I realized my writing time wasn’t effective, then I compared it to my work at the restaurant. The difference prompted me to write this article.
Let me just get self-promotion out of the way.
This year I started my freelancing business — there it’s done.
Seriously though, I started a business and I have this great idea about what I want, the whole path to greatness, all those cool things you write in a business plan.
And then I get home from my restaurant job or I have a day off, and I don’t write enough. Or I write really slow. You know, I write for like half an hour, then read a bit, go on Twitter, etc.
The easy way to say it is like this — I didn’t look at my writing business, as a business.
But that fact is confusing.
Because I want to work, I want to find more clients, I want to turn it into a full-time business. So, what am I doing wrong? And why isn’t this already happening?
The answer is, again, simple. My attitude towards the time that I spend writing, is wrong.
I realized this when I compared a full day at my office (a table in a hallway) to a full day at the restaurant where I work.
My Day at the Restaurant
I come in, usually a lot earlier than anyone else. After all, there are cookies and muffins that need to be fresh for the day.
I have a coffee, I change into my work clothes, and I start.
I don’t stop.
There is so much work, and I have to do it all by myself. I don’t have time to do anything else. And even if I did, I would just find more work to do.
Why? Because I am paid. I am paid to work, I am paid to bake muffins. I am not paid to relax, to read a book, to look at Twitter.
A simple fact of life. If I were to sit down and read a book for an hour, in the middle of my shift, my boss would have a small mental breakdown. And it would be justified because I am taking his money and doing nothing.
Let’s Take That and Apply It To Your Business
If you are not utilizing your work-time to the maximum, you are taking your own money, and not working enough. You are cutting your own wage!
There it is, a truth that can change how you look at your writing time.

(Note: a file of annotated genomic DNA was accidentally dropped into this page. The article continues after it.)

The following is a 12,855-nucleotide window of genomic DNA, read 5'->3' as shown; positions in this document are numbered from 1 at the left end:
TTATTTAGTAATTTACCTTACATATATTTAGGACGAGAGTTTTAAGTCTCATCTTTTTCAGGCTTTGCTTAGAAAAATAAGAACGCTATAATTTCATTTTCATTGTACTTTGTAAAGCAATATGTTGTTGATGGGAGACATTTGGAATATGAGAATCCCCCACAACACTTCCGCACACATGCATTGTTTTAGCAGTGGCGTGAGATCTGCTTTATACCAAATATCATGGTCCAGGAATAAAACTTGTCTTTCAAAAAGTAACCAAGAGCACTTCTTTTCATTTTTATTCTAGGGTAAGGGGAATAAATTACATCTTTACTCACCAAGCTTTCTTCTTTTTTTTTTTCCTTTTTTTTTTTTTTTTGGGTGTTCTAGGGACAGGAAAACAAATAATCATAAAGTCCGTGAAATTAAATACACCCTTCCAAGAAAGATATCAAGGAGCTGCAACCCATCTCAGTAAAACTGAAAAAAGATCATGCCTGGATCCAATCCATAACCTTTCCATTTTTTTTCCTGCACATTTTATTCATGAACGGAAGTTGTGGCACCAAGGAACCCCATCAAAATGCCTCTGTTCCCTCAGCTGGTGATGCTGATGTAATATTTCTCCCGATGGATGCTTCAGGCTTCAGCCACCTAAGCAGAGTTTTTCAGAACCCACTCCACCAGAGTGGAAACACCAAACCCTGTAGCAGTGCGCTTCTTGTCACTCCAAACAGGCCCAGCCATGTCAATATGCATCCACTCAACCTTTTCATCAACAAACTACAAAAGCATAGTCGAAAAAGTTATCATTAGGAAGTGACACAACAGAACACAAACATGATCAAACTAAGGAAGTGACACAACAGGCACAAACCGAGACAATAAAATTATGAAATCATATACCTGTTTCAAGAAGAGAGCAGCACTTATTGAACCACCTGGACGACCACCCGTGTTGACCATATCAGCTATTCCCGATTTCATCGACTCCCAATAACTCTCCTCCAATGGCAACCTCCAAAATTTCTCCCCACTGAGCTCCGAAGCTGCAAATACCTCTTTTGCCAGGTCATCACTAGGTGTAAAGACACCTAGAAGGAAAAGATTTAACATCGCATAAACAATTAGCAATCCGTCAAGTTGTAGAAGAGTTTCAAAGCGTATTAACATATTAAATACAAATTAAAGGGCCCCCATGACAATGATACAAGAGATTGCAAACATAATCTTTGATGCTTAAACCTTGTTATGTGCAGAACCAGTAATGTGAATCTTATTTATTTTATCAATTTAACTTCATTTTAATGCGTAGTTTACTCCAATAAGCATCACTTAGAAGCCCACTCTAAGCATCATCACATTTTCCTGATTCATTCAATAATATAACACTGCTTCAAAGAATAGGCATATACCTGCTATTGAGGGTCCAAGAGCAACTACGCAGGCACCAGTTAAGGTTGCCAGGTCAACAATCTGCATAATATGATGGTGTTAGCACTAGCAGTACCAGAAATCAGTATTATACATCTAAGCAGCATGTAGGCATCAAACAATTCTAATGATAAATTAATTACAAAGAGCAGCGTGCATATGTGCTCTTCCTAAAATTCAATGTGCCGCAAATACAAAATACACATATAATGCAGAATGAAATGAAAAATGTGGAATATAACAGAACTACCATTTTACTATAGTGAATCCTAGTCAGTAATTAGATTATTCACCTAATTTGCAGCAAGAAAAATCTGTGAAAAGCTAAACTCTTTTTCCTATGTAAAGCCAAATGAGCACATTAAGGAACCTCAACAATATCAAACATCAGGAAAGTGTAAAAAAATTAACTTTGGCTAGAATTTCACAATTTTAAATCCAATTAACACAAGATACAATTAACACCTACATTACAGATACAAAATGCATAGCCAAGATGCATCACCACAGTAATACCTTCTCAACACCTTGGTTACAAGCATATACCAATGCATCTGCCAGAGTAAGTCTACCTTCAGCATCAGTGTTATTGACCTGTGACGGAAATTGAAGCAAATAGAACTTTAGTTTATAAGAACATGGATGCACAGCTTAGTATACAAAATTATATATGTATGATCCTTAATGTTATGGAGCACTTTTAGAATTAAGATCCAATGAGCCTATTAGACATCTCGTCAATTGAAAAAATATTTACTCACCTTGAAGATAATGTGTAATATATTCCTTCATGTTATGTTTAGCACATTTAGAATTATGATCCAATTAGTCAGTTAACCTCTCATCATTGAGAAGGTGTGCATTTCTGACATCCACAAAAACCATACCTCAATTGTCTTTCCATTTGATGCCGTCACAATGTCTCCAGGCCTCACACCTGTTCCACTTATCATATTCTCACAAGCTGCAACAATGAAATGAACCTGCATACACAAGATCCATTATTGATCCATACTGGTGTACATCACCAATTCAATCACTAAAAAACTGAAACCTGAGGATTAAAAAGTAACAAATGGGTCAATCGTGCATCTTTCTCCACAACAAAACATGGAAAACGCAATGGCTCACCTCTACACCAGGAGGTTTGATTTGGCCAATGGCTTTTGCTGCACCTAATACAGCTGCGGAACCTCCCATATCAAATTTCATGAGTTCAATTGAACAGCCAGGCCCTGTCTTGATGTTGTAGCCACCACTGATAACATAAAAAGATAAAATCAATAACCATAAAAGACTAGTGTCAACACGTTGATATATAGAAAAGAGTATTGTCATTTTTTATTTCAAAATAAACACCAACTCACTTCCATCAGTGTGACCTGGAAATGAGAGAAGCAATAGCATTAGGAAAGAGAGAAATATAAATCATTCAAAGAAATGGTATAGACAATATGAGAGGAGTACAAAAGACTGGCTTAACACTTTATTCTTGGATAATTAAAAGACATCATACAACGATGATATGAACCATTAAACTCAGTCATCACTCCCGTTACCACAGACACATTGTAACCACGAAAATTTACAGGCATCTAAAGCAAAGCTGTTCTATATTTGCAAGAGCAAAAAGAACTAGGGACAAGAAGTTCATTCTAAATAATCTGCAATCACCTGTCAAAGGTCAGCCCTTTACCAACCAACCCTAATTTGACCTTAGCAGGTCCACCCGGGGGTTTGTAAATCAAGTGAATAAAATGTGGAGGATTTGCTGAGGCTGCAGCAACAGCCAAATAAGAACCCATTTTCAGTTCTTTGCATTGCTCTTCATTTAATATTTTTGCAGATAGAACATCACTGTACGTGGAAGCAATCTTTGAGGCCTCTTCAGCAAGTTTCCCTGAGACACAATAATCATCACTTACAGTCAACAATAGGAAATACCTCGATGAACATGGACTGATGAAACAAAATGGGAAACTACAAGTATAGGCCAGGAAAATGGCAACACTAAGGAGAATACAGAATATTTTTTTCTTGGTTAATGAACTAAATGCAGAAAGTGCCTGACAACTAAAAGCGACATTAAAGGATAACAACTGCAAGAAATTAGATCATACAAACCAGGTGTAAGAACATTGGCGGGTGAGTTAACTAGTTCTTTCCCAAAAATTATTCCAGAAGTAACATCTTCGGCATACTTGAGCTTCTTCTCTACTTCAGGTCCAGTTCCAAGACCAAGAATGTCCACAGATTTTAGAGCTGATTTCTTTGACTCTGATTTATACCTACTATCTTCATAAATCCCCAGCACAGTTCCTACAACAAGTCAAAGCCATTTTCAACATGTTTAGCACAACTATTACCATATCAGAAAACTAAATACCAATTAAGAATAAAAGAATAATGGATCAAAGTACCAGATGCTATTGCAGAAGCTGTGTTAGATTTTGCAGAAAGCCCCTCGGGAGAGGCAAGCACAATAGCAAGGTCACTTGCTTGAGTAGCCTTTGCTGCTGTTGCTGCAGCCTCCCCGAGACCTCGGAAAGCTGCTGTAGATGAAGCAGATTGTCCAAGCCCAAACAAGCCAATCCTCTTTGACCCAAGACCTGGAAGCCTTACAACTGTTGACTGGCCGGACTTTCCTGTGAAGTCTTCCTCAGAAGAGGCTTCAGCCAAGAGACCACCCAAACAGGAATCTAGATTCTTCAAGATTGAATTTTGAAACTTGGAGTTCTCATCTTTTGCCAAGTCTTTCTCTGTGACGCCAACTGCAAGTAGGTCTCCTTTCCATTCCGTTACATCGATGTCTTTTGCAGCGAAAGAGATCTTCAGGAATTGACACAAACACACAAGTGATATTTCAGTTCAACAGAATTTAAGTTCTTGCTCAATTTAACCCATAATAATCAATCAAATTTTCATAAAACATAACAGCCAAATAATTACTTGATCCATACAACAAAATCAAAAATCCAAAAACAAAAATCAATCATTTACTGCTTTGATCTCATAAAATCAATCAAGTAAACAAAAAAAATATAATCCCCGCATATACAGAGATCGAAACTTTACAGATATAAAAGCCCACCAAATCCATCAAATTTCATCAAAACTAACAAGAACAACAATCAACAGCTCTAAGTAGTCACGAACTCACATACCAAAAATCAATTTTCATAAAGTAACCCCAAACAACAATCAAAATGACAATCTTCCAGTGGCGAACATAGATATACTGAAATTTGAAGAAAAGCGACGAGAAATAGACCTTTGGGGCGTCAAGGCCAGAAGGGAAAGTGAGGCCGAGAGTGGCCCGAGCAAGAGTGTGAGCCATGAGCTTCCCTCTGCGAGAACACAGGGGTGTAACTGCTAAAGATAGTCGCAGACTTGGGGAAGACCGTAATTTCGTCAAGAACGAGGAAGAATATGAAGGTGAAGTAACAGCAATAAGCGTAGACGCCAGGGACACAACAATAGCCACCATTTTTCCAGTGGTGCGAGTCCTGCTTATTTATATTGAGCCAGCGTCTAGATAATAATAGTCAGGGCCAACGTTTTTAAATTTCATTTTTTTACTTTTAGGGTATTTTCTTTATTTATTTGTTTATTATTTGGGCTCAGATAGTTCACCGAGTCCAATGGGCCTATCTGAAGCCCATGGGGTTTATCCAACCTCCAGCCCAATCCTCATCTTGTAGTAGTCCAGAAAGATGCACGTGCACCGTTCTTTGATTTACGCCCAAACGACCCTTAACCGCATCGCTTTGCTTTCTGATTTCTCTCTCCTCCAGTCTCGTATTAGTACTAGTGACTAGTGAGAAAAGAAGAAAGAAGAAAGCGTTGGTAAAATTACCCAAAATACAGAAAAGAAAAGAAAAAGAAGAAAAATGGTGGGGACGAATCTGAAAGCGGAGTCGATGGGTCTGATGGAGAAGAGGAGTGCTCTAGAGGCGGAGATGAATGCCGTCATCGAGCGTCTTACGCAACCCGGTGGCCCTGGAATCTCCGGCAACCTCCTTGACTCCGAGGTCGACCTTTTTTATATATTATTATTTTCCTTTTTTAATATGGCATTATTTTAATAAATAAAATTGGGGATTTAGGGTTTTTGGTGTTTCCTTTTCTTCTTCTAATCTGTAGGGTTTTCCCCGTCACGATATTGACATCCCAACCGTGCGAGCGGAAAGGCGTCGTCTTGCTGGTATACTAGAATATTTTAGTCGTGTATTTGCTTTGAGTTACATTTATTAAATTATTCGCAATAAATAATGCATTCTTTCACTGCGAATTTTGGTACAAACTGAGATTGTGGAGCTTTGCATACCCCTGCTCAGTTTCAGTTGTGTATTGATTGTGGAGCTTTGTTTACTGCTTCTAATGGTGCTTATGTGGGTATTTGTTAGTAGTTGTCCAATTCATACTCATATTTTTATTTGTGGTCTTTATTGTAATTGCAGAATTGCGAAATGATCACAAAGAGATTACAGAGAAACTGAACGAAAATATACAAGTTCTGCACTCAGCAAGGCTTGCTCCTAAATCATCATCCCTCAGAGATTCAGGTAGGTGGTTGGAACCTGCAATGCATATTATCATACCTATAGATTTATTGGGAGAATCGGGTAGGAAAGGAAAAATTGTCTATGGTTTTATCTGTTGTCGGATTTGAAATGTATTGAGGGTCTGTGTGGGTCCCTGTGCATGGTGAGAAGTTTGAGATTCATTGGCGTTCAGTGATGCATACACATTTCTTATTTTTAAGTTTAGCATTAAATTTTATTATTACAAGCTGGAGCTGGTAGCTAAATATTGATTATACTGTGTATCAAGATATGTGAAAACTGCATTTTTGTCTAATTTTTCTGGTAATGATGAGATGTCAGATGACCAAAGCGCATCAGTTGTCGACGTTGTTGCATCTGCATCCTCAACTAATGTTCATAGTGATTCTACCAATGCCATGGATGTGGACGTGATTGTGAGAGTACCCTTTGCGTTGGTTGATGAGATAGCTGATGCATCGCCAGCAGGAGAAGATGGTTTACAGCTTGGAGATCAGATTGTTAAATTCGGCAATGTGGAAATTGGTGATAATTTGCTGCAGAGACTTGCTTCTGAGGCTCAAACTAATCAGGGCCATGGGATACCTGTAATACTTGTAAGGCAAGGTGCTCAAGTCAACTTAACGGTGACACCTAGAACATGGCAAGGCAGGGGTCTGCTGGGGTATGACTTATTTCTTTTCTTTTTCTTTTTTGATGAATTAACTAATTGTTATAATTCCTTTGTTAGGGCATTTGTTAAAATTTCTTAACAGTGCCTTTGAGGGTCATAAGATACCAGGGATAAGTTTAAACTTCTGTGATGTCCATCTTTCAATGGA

Who is paying for your writing time? You are.
If you are a freelancer, you are the only person responsible for working and earning. So, if you spend two hours on a post that should take one hour. You reduced your hourly wage by half.
Even if you account for that. If you charged your client more money because you believe unrelated twitter time is something they should pay.
Even then, you could write it faster, and earn twice as much. Or you can use that time for something else.
Don’t Pay Yourself to Slack Off
Utilize your time, organize your day.
When you sit down to write, write. If a post requires research, research, and then write.
Find a workflow that works for you. It doesn’t matter if you write in the morning and edit in the afternoon or you edit after writing each post.
It isn’t so important when you take the hour to answer your emails. And it is definitely insignificant when you find the thirty minutes for your social media.
What matters is this.
When you start doing something, give it your undivided attention. This will result in much faster writing time, higher-quality writing, better social media interaction. I mean, everything you do will be better if you focus on it.
And finally, you will find more time for yourself, more time to learn something new, to improve.
Start looking at your writing business as a business. Give yourself a wage for the hours that you worked, and you will progress rapidly. Because you will not pay yourself to slack off.